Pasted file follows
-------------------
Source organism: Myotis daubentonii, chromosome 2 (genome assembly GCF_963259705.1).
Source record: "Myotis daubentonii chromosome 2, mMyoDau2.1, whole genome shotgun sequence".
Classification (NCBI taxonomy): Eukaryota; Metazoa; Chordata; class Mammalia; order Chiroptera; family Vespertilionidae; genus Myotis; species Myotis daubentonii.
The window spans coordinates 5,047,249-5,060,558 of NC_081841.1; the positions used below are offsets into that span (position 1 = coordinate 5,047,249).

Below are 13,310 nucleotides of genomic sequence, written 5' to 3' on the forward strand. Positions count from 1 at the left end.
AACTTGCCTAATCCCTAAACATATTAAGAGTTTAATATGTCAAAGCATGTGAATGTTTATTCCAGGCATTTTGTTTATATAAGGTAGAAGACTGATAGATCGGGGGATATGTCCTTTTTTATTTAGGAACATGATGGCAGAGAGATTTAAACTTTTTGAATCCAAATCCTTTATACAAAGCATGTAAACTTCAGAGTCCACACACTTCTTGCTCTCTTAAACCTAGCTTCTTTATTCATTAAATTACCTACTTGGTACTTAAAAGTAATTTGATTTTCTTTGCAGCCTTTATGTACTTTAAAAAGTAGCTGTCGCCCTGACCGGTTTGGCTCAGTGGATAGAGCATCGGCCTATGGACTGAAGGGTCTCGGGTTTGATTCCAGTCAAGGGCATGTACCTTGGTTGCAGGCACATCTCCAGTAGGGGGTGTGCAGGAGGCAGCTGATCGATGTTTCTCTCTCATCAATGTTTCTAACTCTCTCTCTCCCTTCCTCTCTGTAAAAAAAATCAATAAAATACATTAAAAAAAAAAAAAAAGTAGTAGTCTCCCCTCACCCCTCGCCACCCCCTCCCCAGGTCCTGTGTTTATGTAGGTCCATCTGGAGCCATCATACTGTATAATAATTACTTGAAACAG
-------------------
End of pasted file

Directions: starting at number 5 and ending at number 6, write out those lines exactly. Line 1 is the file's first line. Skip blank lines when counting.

Below are 13,310 nucleotides of genomic sequence, written 5' to 3' on the forward strand. Positions count from 1 at the left end.
AACTTGCCTAATCCCTAAACATATTAAGAGTTTAATATGTCAAAGCATGTGAATGTTTATTCCAGGCATTTTGTTTATATAAGGTAGAAGACTGATAGATCGGGGGATATGTCCTTTTTTATTTAGGAACATGATGGCAGAGAGATTTAAACTTTTTGAATCCAAATCCTTTATACAAAGCATGTAAACTTCAGAGTCCACACACTTCTTGCTCTCTTAAACCTAGCTTCTTTATTCATTAAATTACCTACTTGGTACTTAAAAGTAATTTGATTTTCTTTGCAGCCTTTATGTACTTTAAAAAGTAGCTGTCGCCCTGACCGGTTTGGCTCAGTGGATAGAGCATCGGCCTATGGACTGAAGGGTCTCGGGTTTGATTCCAGTCAAGGGCATGTACCTTGGTTGCAGGCACATCTCCAGTAGGGGGTGTGCAGGAGGCAGCTGATCGATGTTTCTCTCTCATCAATGTTTCTAACTCTCTCTCTCCCTTCCTCTCTGTAAAAAAAATCAATAAAATACATTAAAAAAAAAAAAAAAGTAGTAGTCTCCCCTCACCCCTCGCCACCCCCTCCCCAGGTCCTGTGTTTATGTAGGTCCATCTGGAGCCATCATACTGTATAATAATTACTTGAAACAG